Thursday, August 11, 2005

I do not think it means what you think it means.*

I found this article by way of a post over at Blogging Baby (which I don't usually read, so I’m not sure how I came across it this time) about the new NBC show, Inconceivable. Basically, the producers of the show came up with the idea after sharing stories of the trials and tribulations of fertility treatments. Because they’re two gay guys (not a couple) who both had kids using gestational surrogacy.

More power to them, to be sure, but this really explains a lot. The show seems like it’s going to focus on the cutting edge technology - the stuff that people look at and think, “they can really do THAT now?” Like using the combination of an egg donor and a gestational surrogate to help a gay couple have a baby. It’s new frontier for most people. And that’s fine. But the bulk of people undergoing fertility treatments aren’t trying to be cutting edge, they’re trying to build families. And that’s emotional, and hard, and if they already were a heterosexual couple and assumed they had the necessary bits between them, then it’s brutal and can feel like a failure to do what comes naturally to so many people. (Just to clarify - I have nothing against gay couples using surrogates, or lesbian couples using inseminations, or whatever else. And I know those situations can be fraught with their own concerns and frustrations, too. But it’s a different kind of situation, in some ways.)

It was the jaw-dropping thing that convinced writer-producers Marco Pennette and Oliver Goldstick, co-creators and executive producers of the new NBC drama "Inconceivable," that their experiences with in vitro fertilization and surrogate pregnancy had the makings of a television series. (From the Yahoo article.)

See - shock value. New technology, far removed from what “normal” reproduction looks like. “Jaw-dropping” technology. I guess that’s what sells. But it doesn’t inspire much confidence in the accuracy of the show - hopefully they’ll get the terminology right (transfer vs. implant, for example) but I’m not so sure they’ll capture the experience.

As the program description suggests, the “noble quest” to “help desperate couples give birth” will be balanced by the clinic staff's “own occasional adventures involving sex, deception and secrets.”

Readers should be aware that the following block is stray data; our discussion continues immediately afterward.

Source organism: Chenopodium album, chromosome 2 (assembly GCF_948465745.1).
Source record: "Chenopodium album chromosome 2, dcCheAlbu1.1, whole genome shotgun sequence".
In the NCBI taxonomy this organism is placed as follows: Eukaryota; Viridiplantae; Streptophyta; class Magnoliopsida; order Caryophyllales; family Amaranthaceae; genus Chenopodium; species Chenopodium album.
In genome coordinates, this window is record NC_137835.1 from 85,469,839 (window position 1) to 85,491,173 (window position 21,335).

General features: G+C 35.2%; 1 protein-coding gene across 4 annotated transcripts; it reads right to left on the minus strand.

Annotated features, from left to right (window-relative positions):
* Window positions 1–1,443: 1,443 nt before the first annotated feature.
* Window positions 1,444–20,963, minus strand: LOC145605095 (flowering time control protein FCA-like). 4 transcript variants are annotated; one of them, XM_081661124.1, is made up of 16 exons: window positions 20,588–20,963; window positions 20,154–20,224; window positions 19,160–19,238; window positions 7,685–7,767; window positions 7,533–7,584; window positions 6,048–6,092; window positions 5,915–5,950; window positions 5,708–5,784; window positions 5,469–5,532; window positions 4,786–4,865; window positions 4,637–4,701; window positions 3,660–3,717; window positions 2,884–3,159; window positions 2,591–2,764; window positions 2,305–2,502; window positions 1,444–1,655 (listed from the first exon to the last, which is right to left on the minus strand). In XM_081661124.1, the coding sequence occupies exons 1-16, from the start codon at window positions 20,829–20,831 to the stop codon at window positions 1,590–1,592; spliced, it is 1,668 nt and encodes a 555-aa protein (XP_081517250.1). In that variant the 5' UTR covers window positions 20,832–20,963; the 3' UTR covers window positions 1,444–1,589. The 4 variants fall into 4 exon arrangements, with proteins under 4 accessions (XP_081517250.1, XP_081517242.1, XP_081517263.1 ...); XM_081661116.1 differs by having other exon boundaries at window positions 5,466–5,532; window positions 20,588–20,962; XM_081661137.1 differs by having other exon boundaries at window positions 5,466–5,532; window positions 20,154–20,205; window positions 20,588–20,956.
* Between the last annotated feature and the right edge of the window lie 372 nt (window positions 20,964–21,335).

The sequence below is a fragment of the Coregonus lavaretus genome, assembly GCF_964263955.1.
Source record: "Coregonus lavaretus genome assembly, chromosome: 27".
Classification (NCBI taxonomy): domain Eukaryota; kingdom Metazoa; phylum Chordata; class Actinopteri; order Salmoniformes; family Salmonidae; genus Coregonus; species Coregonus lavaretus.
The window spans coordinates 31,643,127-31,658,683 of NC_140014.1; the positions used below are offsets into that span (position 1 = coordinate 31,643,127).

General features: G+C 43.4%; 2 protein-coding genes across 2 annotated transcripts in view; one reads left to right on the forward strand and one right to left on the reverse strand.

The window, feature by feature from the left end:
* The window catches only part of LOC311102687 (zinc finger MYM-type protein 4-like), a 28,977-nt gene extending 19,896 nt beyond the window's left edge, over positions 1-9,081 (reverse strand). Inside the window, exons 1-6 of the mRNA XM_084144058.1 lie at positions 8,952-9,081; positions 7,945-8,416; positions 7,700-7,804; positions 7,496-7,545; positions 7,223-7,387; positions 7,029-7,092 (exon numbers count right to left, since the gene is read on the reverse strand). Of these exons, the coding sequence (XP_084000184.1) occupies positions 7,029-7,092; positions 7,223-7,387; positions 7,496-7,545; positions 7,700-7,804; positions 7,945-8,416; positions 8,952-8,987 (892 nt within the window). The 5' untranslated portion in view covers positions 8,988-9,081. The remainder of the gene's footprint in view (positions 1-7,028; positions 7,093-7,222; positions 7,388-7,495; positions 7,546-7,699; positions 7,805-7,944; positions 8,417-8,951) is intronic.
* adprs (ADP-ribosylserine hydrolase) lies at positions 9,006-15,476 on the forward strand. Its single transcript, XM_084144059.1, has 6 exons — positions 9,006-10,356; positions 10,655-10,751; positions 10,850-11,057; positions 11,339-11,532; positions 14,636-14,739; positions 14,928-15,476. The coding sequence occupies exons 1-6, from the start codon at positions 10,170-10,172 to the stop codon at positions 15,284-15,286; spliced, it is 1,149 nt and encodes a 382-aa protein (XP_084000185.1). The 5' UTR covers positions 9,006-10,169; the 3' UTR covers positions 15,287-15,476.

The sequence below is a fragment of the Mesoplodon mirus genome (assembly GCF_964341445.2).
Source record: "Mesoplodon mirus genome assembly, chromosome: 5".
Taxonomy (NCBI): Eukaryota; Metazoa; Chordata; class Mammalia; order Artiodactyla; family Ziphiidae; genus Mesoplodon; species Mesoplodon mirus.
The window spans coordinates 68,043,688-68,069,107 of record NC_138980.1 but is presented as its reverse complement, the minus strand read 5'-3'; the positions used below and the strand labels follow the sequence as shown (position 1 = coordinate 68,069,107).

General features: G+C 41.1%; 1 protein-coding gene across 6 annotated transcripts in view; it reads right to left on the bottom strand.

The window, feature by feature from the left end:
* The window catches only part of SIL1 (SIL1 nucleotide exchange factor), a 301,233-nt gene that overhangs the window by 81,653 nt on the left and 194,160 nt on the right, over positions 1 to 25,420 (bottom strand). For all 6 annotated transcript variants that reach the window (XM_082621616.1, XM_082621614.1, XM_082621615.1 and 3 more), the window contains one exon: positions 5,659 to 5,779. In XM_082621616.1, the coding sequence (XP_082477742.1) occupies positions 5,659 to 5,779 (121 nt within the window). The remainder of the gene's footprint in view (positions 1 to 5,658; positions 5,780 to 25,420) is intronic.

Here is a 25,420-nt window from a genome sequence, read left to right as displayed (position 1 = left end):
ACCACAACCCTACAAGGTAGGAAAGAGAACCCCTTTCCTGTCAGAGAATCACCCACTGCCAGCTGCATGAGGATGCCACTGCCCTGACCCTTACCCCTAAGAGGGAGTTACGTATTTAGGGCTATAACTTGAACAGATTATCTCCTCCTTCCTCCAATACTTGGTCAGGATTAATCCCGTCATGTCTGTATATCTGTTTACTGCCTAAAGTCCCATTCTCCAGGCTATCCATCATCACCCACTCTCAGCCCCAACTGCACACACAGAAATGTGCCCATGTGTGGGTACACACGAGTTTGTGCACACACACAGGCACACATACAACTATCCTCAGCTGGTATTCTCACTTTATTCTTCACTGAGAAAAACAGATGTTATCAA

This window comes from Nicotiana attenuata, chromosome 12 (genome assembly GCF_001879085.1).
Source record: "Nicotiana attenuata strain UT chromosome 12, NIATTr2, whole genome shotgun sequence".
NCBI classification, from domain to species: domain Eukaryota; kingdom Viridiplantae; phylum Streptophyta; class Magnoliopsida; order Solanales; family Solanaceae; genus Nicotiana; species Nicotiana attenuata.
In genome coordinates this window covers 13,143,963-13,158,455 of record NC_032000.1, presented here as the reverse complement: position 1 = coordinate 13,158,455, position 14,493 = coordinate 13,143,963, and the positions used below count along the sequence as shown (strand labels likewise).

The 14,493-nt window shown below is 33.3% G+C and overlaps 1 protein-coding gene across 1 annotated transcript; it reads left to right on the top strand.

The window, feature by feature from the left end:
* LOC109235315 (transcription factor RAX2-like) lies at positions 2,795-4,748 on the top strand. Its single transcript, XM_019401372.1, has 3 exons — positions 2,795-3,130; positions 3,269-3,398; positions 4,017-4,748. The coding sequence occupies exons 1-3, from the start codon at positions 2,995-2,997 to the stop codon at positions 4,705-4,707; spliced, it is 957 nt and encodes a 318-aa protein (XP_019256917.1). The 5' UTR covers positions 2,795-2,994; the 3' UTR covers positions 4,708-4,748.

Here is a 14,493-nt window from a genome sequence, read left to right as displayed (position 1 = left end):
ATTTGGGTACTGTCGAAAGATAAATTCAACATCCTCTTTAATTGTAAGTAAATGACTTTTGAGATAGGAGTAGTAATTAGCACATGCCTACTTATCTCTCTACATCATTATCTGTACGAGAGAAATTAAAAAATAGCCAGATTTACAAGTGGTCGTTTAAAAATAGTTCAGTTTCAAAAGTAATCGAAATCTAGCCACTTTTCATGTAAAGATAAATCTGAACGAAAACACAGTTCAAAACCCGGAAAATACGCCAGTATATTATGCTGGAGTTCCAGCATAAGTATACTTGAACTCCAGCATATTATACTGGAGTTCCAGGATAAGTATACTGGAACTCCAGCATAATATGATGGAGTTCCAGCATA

Actually, I don’t think the show is really about fertility at all. I think it’s just a new backdrop for the same old ensemble dramas we see everywhere else (the right balance of science a la CSI and soap opera a la Desperate Housewives seems a timely choice, given the ratings). So maybe it won’t really suck that much, since it won’t really be about fertility.

Plus, have you seen the graphic for the show? That egg isn’t going to amount to anything!

* "You keep using that word. I do not think it means what you think it means." (The Princess Bride, of course)


  1. Slutty little egg--doesn't she know that entertaining multiple visitors means crappy embryos?

    I am having the "train wreck" phenomenon with the show--want to watch, yet scared of what I'll see! I do worry about the salacious stuff being more interesting than our nuts & bolts, garden-variety infertility.

  2. I think you hit is square on the head when you called it CSI meets Desperate Housewives.

  3. That graphic is hilarious. I don't think it bodes well for the show however.

  4. I will watch to see what its about, and will write angry letters as soon as they screw up. Maybe I should start with that screwed up egg...

  5. I just can't bring myself to watch it because I just know that not far into it, with all the inaccuracies, that I'd start imitating Elvis and shoot out my t.v. or something like that. Since I'm infertile, I can't possibly afford a new t.v., so I'll just skip the show ;)


  6. Only an infertile would spot the problem with that egg!

    I'll be watching it. Hopefully it won't make us look too bad.

  7. I think a show written by gay men about reproductive issues - where much of the discussion would be about female bodily functions - is pretty much guaranteed to be bizarre. With any chance it will never make it over here, so you'll all have to enlighten me electronically (and I'm sure you will!)